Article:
Tech Business Roundup: FACEBOOK Goes Nowhere, Yahoo Poppin’

Yahoo (NASDAQ:YHOO) shares are moving up, following Kara Swisher’s report that it’s divesting one half of its Alibaba (ALBCF.PK) investment back to that company, in a complex transaction that involves a multibillion-dollar share repurchase to YHOO shareholders and eventually an Alibaba initial public offering. The deal could reach the amount of approximately $7 billion, and might be announced as early as Monday. In the meantime, interim CEO Ross Levinsohn has issed a memo that says that Scott Thompson hire Sam Shrauger, who headed the firm’s global media & commerce division, has been replaced by Americas media chief Mickie Rosen. Others involved in the shakeup include CMO Penny Baldwin, who will be replaced by e-commerce executive Mollie Spillman.

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Nokia’s (NYSE:NOK) excessive cash expenditures are raising more eyebrows, as its revenues plummet and share losses add up. Over the past 5 quarters, NOK has burned through $2.7 billion, and if that spending rate were to continue, the $4.9 billion in its remaining reserves would be gone in less than 2 years. To add to the worries, Nokia currently has €1.25 billion ($1.59 billion) in 5.5 percent bonds that come due in 2014. Uncertainty over the company’s liquidity has led to its credit rating being downgraded to junk status, and its 5-year CDS gap widening to 749 basis points.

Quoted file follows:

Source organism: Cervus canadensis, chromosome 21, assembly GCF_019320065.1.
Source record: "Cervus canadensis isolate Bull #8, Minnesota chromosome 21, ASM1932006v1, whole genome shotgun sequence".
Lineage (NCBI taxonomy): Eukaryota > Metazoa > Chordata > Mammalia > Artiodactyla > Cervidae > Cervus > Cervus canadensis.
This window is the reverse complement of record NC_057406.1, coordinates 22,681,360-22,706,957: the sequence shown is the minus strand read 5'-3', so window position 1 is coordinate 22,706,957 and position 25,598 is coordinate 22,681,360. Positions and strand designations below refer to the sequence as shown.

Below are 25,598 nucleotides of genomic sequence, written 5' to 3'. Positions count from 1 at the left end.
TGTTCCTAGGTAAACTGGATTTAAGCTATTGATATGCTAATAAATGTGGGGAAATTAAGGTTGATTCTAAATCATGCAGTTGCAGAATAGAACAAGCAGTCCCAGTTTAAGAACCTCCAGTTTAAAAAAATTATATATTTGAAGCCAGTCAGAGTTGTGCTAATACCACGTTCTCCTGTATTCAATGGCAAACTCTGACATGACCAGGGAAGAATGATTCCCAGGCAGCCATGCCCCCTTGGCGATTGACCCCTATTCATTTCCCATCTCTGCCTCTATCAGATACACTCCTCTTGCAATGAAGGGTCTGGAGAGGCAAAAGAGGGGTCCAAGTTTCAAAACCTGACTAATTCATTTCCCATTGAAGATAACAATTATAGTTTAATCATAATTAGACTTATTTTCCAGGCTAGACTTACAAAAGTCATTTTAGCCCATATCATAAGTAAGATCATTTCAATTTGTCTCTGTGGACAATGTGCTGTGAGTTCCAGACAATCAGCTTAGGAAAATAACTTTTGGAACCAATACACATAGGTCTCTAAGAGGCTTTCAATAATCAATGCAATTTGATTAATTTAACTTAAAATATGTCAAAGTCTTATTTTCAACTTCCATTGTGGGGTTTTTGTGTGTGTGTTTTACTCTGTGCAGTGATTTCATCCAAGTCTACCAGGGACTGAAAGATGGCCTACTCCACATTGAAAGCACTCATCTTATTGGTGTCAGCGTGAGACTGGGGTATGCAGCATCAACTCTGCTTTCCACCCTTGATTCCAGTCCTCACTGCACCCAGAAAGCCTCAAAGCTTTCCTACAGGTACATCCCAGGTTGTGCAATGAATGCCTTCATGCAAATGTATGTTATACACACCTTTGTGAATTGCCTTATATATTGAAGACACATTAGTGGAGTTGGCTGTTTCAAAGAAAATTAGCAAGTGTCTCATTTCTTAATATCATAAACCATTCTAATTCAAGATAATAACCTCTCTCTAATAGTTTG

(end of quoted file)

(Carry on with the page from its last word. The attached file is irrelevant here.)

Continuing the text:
Friday is Facebook’s (NASDAQ:FB) soon-to-be-legendary initial public offering day, and the action so far should not disappoint. The day began in Germany, where bids of €58.20 ($74) were placed, according to Bloomberg. Had that figure held up as trading crossed the Atlantic, it would have translated into a market cap of more than $200 billion. In New York, trading began at midday with shares opening at $42, and they have bounced between about $42.50 and $38, on very heavy volume. At times disappointment set in, as the shares were not trading much higher (!), and NASDAQ itself had moments of selloff because of it, but underwriter buying stabilized the situation, as Zero Hedge noted that over 30 million shares traded at $38, remarking, “That’s some serious underwriter buying”. Late in the trading day, volume is nearing 500 million, and – shocker! – reports come in of trade confirmation problems.

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